National Theatre hit The Habit of Art set for Glasgow Theatre Royal
- Steve Cramer
- 15 November 2010
Alan Bennett’s play explores artistic relationship between WH Auden and Benjamin Britten
From Picasso’s vaguely prurient late work, to Yeats’ references to tits and bums in his later poems, great artists have often taken great pleasure in alarming their audiences by entering into a second childhood with alarming sexual references. In Alan Bennett’s The Habit of Art, an almost universally acclaimed comedy-of-mortality about to tour on a wave of acclaim from London critics, there’s a sense of this sprightly outrageousness, too. But it doesn’t necessarily come from the 75-year-old Bennett himself: instead he puts a lot of dirty-old-manisms into the mouth of the great modernist poet WH Auden.
If you can get over the elderly perviness, you’ll find this tour of a National Theatre hit a fascinating evening. Bennett presents a series of boxes around the story of Auden’s fraught artistic relationship with Benjamin Britten, imagining the rehearsal of a play inspired by Auden in which actors playing Auden and Britten question their respective lives as artists. But there’s another frame in which Humphrey Carpenter interviews Auden in preparation for a biography, and yet another in which Auden and Britten meet late in life as the prim and buttoned-down Britten worries over his reputation in preparation for the paedophilic confessions that might be found in his Death in Venice.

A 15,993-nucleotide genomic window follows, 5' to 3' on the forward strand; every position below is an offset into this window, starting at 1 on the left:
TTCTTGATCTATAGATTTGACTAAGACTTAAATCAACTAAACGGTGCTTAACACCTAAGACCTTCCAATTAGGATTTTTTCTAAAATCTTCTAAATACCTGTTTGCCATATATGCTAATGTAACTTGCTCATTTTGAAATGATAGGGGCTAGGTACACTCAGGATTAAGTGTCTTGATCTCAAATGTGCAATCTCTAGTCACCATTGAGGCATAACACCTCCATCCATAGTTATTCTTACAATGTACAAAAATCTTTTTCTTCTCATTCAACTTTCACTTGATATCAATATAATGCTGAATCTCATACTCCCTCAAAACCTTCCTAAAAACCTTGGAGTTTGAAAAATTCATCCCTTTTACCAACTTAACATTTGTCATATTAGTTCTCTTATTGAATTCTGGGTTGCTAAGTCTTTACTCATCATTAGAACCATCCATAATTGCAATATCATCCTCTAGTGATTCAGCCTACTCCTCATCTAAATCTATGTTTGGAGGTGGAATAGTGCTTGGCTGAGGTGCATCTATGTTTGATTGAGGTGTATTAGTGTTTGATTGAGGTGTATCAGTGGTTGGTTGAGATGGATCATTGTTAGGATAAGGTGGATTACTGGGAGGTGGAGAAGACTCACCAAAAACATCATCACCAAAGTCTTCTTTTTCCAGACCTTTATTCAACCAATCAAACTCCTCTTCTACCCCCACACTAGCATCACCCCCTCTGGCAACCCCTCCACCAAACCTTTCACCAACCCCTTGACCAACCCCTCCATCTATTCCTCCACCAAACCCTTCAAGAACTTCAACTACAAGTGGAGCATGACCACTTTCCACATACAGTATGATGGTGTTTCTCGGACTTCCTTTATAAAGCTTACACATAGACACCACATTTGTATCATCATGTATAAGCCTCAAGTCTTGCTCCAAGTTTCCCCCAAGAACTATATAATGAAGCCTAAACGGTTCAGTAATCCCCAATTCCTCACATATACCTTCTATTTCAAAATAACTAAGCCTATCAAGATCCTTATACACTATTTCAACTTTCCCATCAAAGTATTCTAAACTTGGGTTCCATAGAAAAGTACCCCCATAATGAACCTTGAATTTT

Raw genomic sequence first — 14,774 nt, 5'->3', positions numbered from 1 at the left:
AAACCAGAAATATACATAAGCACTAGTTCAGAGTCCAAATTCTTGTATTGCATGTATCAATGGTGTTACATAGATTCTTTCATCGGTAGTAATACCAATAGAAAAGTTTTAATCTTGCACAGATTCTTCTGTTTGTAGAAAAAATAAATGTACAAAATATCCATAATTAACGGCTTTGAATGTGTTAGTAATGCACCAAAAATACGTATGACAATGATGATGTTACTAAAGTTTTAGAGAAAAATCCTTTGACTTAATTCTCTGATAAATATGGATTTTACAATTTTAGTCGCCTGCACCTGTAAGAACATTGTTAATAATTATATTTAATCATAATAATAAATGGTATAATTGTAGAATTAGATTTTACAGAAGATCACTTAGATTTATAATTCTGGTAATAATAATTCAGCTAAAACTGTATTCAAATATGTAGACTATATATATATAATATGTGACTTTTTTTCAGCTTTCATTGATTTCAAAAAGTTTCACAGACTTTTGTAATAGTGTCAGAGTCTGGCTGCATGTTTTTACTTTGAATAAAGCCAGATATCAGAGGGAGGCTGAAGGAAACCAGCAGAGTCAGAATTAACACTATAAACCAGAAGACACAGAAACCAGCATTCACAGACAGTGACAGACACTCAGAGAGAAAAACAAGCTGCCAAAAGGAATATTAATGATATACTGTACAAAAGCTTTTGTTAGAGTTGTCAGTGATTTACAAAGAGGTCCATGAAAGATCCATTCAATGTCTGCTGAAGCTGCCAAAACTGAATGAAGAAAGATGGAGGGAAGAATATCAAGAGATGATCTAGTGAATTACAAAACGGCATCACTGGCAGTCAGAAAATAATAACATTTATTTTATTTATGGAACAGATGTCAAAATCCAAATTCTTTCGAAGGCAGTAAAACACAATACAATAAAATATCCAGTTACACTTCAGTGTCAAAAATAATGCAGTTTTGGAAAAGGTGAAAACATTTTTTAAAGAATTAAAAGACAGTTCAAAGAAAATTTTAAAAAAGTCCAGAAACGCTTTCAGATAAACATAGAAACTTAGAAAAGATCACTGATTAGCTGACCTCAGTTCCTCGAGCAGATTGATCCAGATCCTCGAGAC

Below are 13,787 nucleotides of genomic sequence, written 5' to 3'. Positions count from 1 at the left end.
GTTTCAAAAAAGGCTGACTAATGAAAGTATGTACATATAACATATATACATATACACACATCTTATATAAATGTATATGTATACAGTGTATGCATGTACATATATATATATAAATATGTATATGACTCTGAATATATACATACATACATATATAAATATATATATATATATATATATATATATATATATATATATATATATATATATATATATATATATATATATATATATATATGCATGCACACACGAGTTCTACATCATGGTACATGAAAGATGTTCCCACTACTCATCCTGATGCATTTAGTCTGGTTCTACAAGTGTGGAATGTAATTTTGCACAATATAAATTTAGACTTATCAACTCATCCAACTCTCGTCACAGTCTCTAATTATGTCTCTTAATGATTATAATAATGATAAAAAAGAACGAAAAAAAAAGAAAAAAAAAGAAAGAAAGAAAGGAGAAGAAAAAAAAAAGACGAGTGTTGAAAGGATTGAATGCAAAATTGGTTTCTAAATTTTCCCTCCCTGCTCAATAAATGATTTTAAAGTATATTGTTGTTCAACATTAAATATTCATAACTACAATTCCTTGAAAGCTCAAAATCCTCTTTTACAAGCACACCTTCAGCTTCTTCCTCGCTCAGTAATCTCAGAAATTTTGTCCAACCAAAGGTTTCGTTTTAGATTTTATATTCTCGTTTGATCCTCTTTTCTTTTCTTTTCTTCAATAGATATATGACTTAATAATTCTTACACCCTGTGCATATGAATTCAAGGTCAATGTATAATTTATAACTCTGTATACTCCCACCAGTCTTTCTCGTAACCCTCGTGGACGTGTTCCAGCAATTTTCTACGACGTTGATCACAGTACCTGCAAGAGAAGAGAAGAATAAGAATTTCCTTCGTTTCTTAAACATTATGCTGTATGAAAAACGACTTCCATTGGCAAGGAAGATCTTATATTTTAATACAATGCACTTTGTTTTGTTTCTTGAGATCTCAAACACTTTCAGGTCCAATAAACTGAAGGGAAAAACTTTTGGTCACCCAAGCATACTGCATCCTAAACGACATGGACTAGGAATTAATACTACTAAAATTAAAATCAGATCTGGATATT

All these barriers between fiction and reality serve to complicate, intriguingly, a series of questions about the role of the artist within a culture – romantic self-isolator? Commercial artisan? Moral saboteur? Bennett leaves the questions he raises open, just as he did with his 2004 hit, The History Boys. Meantime, inevitably, the question of to what extent the biography of an artist is an honest attempt to come to terms with his or her oeuvre, rather than a simple exercise in celebrity voyeurism, is also raised by Bennett, a man notoriously protective of his privacy. Yet even here, Bennett has his cake and eats it, leaving us with a mixed bag of valuable insight and throwaway trivia. What remains unquestionable is that this piece has provoked riotous laughter amidst all the pondering in London, and might well do the same in Glasgow.
Theatre Royal, Glasgow, Tue 23–Sat 27 Nov